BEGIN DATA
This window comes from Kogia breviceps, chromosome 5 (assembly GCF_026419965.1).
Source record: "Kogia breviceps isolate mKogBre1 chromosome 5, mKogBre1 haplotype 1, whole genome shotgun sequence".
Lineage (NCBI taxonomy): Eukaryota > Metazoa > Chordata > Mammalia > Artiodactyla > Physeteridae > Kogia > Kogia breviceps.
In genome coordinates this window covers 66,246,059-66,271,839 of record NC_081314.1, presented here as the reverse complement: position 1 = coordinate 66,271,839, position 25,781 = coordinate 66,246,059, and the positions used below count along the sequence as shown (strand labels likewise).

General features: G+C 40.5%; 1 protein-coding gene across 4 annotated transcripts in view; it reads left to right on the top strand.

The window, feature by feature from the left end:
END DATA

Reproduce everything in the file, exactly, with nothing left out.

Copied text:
This window comes from Kogia breviceps, chromosome 5 (assembly GCF_026419965.1).
Source record: "Kogia breviceps isolate mKogBre1 chromosome 5, mKogBre1 haplotype 1, whole genome shotgun sequence".
Lineage (NCBI taxonomy): Eukaryota > Metazoa > Chordata > Mammalia > Artiodactyla > Physeteridae > Kogia > Kogia breviceps.
In genome coordinates this window covers 66,246,059-66,271,839 of record NC_081314.1, presented here as the reverse complement: position 1 = coordinate 66,271,839, position 25,781 = coordinate 66,246,059, and the positions used below count along the sequence as shown (strand labels likewise).

General features: G+C 40.5%; 1 protein-coding gene across 4 annotated transcripts in view; it reads left to right on the top strand.

The window, feature by feature from the left end: